Tuesday, June 19, 2018

Microreview [book]: A Study in Honor by Claire O'Dell

A Study in Honor is a white-hot reimagining of the Holmes and Watson story in a dark
twenty minutes into the future United States of America.


Dr. Watson is a disabled veteran from the war. With a substandard artificial arm, Dr. Watson wants
to try and return to medicine in Washington D.C, but that would require getting an artificial arm that
works. In the meantime, Watson is living a hand to mouth existence, trying to find a job,
find a place to live, and find a new path after the traumas of war. But Dr. Watson has some challenges in that regard. For you see, Dr. Watson is an
queer African American woman, Dr. Janet Watson. Dr. Watson’s discharge with a clunky
artificial arm is from a second American civil war, the heartland of the nation in the
hands of secessionists. For Janet, the war may be over, but it is far from over for the country.
And finally, a mutual acquaintance leads Janet to meet her new future roommate...the
African American Dr. Sara Holmes. And so a friendship is begun, just in time for
them to tackle a mystery regarding veterans of the civil war. And so we are introduced to the central character and the near-future world of Claire O’Dell’s
A Study in Honor. Sherlock Holmes stories not written by Doyle himself are nothing new. In fact, such works
have been around for over a century. J.M. Barrie, author of Peter Pan, wrote a Sherlock Holmes
pastiche “The Late Sherlock Holmes”, in 1893, a scant two years after Doyle’s first stories came
to print. The number of authors who have tried their hands at Sherlock Holmes stories is in the
hundreds. SFF writers are no stranger to writing Holmes stories, either, ranging from Neil
Gaiman to Michael Chabon to, recently, Aliette de Bodard. What does Claire O’Dell bring to a Holmes and Watson story, then? By putting it in a near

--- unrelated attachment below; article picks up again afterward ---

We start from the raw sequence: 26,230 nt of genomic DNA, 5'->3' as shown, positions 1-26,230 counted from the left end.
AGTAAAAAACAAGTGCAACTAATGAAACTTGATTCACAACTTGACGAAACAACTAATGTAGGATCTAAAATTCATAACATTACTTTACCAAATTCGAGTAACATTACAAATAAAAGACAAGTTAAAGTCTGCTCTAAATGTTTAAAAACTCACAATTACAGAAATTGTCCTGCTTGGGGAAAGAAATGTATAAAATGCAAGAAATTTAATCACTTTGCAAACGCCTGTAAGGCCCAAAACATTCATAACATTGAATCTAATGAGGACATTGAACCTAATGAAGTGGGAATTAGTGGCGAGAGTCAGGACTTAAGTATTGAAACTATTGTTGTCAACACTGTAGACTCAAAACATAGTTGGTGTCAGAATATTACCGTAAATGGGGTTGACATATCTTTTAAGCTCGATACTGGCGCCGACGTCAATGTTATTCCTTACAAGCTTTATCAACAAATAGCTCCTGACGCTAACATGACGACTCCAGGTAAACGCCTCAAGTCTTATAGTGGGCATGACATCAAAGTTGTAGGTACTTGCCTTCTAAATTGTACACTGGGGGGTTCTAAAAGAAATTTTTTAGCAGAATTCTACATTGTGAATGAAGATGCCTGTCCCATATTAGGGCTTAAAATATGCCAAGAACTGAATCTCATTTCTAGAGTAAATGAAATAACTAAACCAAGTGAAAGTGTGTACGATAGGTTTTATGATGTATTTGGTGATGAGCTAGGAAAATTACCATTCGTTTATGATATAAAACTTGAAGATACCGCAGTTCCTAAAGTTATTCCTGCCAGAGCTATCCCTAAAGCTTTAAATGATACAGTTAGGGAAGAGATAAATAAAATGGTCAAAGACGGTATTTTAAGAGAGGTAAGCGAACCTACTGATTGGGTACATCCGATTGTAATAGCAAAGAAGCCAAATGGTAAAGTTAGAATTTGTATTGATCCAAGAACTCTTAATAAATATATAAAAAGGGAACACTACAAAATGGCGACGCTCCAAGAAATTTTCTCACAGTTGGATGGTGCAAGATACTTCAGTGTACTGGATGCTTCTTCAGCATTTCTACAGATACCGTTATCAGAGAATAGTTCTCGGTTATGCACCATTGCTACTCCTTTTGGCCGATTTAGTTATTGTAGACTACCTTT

future US, a US which is riven by Civil War and social tensions, and by making both Holmes
and Watson African American women, the author brings a new and fresh perspective to the
mystery solving duo’s relationship, existence, and milieu to work in. Rather than being in a
rarefied pinnacle of social class and status as is common in most Holmes stories, this
Dr. Janet Watson is far more working class in her social mobility, outlook, and in her
day to day problems. Living on the edge as she does, the mystery of Holmes’s own wealth
and relative status gives Watson and Holmes a fractally complex relationship as Watson tries
to come to terms with her roommate’s nature. The Watson-Holmes relationship in any
Sherlock Holmes adaptation is rife with potential because of just how out of the box Holmes is.
Making her a African American woman like Watson diminishes the distance between them,
but her success, wealth, social status, and the mystery of her background distances her further.
Their relationship, in addition to the tight first person deep dive on Watson herself, is the strongest
part of the novel, and the real reason, I think, to read the novel. It would not be a Sherlock Holmes story without a mystery, and without Holmes and Watson
going off and trying to solve the mystery. Even in an age of computers and instant information
and databases, Holmes’ powers of deduction, and Watson’s determination, are still necessary
to unravel the central problem. Computers provide O’Dell’s Holmes with more information, but
it still takes Holmes’ powers to put the information together in the classic Holmesian manner and
come up with her deductions. The mystery at hand does tie into the ongoing Civil War, and into Watson’s own experiences
at the end of the Civil War itself. The mystery, while a fair one, though, is a pale shadow of the
other charms of the novel. I was enchanted and entranced by Janet’s story, and her
relationship with Holmes, and how all that unfolds, much more than the mystery the two
of them stumble into. This is a novel I read for character, much more than plot or even setting,
although the near future the author posits, from technology to social change and historical
change, is very well done. Based on the strength of her two characters and this world, I hope that there will be a sequel,
because I surely would enjoy reading much more about this Watson and this Holmes in this darkly
imagined near future world.



The Math

Baseline Assessment 7/10

Bonuses : +1 for an amazingly strong central character, whose plight and story come across vividly
on the page. +1 for Watson and Holmes’ relationship, which blazes across the page

Penalties : -1 the central plot and mystery may in itself be a bit short and is overshadowed
by the characterization and the strong character beats.

Nerd Coefficient : 8/10 "Well worth your time and attention”

***

POSTED BY: Paul Weimer. Ubiquitous in Shadow, but I’m just this guy, you know? @princejvstin.

No comments:

Post a Comment